5. M. Sgodda, S. Mobus, J. Hoepfner et al., “Improved hepatic differentiation strategies for human induced pluripotent stem cells,” Current Molecular Medicine, vol. 13, no. 5, pp. 842–855, 2013. View at Publisher · View at Google Scholar · View at Scopus
  6. D. Szkolnicka and D. C. Hay, “Concise review: advances in generating hepatocytes from pluripotent stem cells for translational medicine,” Stem Cells, vol. 34, no. 6, pp. 1421–1426, 2016. View at Publisher · View at Google Scholar · View at Scopus
  7. M. Baxter, S. Withey, S. Harrison et al., “Phenotypic and functional analyses show stem cell-derived hepatocyte-like cells better mimic fetal rather than adult hepatocytes,” Journal of Hepatology, vol. 62, no. 3, pp. 581–589, 2015. View at Publisher · View at Google Scholar · View at Scopus
  8. D. Liu, J. Fan, W. Zeng, Y. Zhou, S. Ingvarsson, and H. Chen, “Quantitative analysis of miRNA expression in several developmental stages of human livers,” Hepatology Research, vol. 40, no. 8, pp. 813–822, 2010. View at Publisher · View at Google Scholar · View at Scopus
  9. R. Doddapaneni, Y. K. Chawla, A. Das, J. K. Kalra, S. Ghosh, and A. Chakraborti, “Overexpression of microRNA-122 enhances in vitro hepatic differentiation of fetal liver-derived stem/progenitor cells,” Journal of Cellular Biochemistry, vol. 114, no. 7, pp. 1575–1583, 2013. View at Publisher · View at Google Scholar · View at Scopus
  10. F. Dupuis-Sandoval, M. Poirier, and M. S. Scott, “The emerging landscape of small nucleolar RNAs in cell biology,” Wiley Interdisciplinary Reviews: RNA, vol. 6, no. 4, pp. 381–397, 2015. View at Publisher · View at Google Scholar · View at Scopus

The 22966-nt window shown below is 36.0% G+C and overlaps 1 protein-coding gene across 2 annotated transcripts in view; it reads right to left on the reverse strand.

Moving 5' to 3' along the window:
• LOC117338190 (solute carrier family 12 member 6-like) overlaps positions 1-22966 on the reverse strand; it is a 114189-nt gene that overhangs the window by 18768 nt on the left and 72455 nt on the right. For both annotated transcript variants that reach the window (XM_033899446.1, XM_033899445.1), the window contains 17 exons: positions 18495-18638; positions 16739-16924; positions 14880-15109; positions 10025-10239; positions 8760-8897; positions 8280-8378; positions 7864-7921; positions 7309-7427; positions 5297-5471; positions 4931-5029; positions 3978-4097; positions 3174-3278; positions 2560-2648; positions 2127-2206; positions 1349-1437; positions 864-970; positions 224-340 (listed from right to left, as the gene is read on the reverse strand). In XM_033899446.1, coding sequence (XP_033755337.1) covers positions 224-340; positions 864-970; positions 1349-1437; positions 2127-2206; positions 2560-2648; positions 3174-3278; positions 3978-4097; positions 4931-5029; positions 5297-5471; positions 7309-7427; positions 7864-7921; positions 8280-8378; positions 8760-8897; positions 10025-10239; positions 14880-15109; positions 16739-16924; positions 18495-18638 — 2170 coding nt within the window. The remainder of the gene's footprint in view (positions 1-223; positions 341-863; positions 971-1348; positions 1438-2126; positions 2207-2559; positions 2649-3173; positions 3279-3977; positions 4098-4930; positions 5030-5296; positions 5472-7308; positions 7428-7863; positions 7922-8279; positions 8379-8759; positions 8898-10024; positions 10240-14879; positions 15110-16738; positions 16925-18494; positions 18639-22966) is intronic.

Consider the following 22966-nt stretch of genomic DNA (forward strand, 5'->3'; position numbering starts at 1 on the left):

11. T. Kiss, “Small nucleolar RNAs: an abundant group of noncoding RNAs with diverse cellular functions,” Cell, vol. 109, no. 2, pp. 145–148, 2002. View at Publisher · View at Google Scholar · View at Scopus
  12. C. Ender, A. Krek, M. R. Friedländer et al., “A human snoRNA with microRNA-like functions,” Molecular Cell, vol. 32, no. 4, pp. 519–528, 2008. View at Publisher · View at Google Scholar · View at Scopus
  13. M. Brameier, A. Herwig, R. Reinhardt, L. Walter, and J. Gruber, “Human box C/D snoRNAs with miRNA like functions: expanding the range of regulatory RNAs,” Nucleic Acids Research, vol. 39, no. 2, pp. 675–686, 2011. View at Publisher · View at Google Scholar · View at Scopus
  14. A. M. Burroughs, Y. Ando, M. L. de Hoon et al., “Deep-sequencing of human Argonaute-associated small RNAs provides insight into miRNA sorting and reveals Argonaute association with RNA fragments of diverse origin,” RNA Biology, vol. 8, no. 1, pp. 158–177, 2011. View at Publisher · View at Google Scholar
  15. J. C. Castle, C. D. Armour, M. Löwer et al., “Digital genome-wide ncRNA expression, including SnoRNAs, across 11 human tissues using polyA-neutral amplification,” PLoS One, vol. 5, no. 7, article e11779, 2010. View at Publisher · View at Google Scholar · View at Scopus
  16. L. Ho, G. Lange, W. Zhao et al., “Select small nucleolar RNAs in blood components as novel biomarkers for improved identification of comorbid traumatic brain injury and post-traumatic stress disorder in veterans of the conflicts in Afghanistan and Iraq,” American Journal of Neurodegenerative Disease, vol. 3, no. 3, pp. 170–181, 2014. View at Google Scholar
  17. J. Su, J. Liao, L. Gao et al., “Analysis of small nucleolar RNAs in sputum for lung cancer diagnosis,” Oncotarget, vol. 7, no. 5, pp. 5131–5142, 2016. View at Publisher · View at Google Scholar · View at Scopus
  18. M. M. F. Steinbusch, Y. Fang, P. I. Milner et al., “Serum snoRNAs as biomarkers for joint ageing and post traumatic osteoarthritis,” Scientific Reports, vol. 7, no. 1, 2017. View at Publisher · View at Google Scholar · View at Scopus
  19. A. Skrzypczyk, S. Giri, and A. Bader, “Generation of induced pluripotent stem cell line from foreskin fibroblasts,” Stem Cell Research, vol. 17, no. 3, pp. 572–575, 2016. View at Publisher · View at Google Scholar · View at Scopus